Now, would you choose to stay in Zurs, Lech, on the mountain at Oberlech, or Zug? Lech is small and very pretty, but still the only "town" of the cluster, with a main street with lots of open-air apres ski action at night. We would have been perfectly happy staying there. (See hotel recs.) Oberlech is a stop on the mountain known for having all the various venues connected by underground tunnel; Zurs supposedly has the highest-end accomodation but our local friend described it as "a truck stop on the way to Lech." Didn't look that bad to me. Also, the way the lifts are set up, you can only go in one direction around the ring, and, in my opinion, the best terrain was closest to the Zurs lifts. So really, nothing wrong with Zurs either.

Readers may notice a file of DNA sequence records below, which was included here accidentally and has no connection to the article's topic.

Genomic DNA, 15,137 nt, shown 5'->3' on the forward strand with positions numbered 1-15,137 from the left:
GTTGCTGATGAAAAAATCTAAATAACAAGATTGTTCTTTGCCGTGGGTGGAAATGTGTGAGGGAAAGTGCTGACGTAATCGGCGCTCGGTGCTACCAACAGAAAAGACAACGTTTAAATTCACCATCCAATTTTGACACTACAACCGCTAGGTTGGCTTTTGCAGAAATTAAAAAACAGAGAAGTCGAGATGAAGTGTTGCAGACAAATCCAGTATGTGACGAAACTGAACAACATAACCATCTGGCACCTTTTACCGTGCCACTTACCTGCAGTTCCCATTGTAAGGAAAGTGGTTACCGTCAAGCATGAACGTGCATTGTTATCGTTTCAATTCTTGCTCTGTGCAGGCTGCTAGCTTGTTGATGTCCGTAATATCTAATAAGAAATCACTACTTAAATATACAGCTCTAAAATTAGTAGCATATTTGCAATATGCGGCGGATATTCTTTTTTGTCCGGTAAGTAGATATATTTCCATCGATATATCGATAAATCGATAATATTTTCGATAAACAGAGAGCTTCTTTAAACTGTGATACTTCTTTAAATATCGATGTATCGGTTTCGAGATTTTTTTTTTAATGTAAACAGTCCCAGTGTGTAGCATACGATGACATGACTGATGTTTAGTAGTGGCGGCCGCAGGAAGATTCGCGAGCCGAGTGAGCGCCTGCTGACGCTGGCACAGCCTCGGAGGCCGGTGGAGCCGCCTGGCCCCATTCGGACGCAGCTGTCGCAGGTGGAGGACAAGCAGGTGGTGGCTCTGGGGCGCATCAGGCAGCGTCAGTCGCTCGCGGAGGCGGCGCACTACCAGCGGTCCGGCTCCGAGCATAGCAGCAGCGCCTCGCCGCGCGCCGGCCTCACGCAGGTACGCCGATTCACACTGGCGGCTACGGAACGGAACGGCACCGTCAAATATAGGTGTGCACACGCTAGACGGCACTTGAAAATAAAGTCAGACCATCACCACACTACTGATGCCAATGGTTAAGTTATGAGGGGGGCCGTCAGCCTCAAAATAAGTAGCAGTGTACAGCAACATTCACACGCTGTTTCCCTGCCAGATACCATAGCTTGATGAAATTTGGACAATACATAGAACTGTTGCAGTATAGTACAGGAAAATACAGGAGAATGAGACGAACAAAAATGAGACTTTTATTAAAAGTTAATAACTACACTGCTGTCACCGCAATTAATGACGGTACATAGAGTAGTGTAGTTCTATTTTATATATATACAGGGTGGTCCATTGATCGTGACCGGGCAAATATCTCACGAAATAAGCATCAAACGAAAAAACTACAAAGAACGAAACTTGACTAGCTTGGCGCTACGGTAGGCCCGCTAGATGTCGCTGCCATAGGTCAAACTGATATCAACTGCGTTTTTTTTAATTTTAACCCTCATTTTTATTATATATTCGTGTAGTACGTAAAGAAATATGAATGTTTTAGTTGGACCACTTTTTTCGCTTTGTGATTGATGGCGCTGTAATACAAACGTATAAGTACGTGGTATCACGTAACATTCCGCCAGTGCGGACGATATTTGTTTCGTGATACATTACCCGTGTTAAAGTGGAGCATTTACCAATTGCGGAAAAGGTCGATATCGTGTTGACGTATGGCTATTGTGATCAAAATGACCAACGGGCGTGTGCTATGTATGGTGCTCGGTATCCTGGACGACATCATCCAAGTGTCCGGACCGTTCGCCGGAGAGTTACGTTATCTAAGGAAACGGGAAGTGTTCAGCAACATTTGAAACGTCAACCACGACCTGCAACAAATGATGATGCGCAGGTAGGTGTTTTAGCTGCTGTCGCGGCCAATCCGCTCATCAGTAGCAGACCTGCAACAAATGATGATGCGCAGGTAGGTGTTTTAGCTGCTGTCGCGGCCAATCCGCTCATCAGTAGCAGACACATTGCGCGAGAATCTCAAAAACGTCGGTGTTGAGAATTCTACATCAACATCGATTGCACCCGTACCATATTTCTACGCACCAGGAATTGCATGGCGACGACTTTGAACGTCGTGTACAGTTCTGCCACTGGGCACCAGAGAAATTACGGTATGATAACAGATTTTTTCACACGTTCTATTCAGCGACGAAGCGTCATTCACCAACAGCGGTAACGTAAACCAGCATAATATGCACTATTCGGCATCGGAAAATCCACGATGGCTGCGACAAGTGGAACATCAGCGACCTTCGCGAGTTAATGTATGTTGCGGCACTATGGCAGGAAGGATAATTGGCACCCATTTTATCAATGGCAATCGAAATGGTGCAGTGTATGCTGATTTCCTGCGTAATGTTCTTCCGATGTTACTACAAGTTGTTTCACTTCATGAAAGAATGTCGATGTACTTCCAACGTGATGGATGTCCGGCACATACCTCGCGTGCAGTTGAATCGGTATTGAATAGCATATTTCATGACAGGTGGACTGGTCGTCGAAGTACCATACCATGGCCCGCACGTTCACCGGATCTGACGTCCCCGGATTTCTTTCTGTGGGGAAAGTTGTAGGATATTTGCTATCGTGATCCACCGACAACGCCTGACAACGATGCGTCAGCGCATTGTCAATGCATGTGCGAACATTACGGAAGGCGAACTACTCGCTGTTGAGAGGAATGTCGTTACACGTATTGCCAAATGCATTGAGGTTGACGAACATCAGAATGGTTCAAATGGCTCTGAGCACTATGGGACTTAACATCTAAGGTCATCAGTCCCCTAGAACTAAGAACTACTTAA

And then there was our darling little Zug, which was basically a cluster of hotels with restaurants and one charming cafe. This was a magical Alpine experience, totally quiet, surrounded by gorgous peaks, only one lift going up and one run coming down, the rest of it untrammled mountains, a mountain stream, a walking path through the forest for the 2km trek down to Lech, a cross-country skiing loop. For us, who did our partying with our ski-boots still on and then were home for dinner and an early bedtime, the lack of nightlife here was no problem. Also, there are free buses that run every 20 min, so even if you do want leave Zug, it's easy to get around. Getting back down to Zug at the end of the day was a bit of a pain—the return runs are either expert off-piste or a long, switchbacked riverbed-run with a lot of flats and a 300 meter hoof at the end. However, starting the day from Zug is awesome, since the Zug lift leads to the best restaurant on the mountain, the Balmalp, where we stopped in first thing for a shot of the Rote Williams.....

Monday, January 18, 2010

Hotel Helvetia, Zurich: Cheap boutique, great location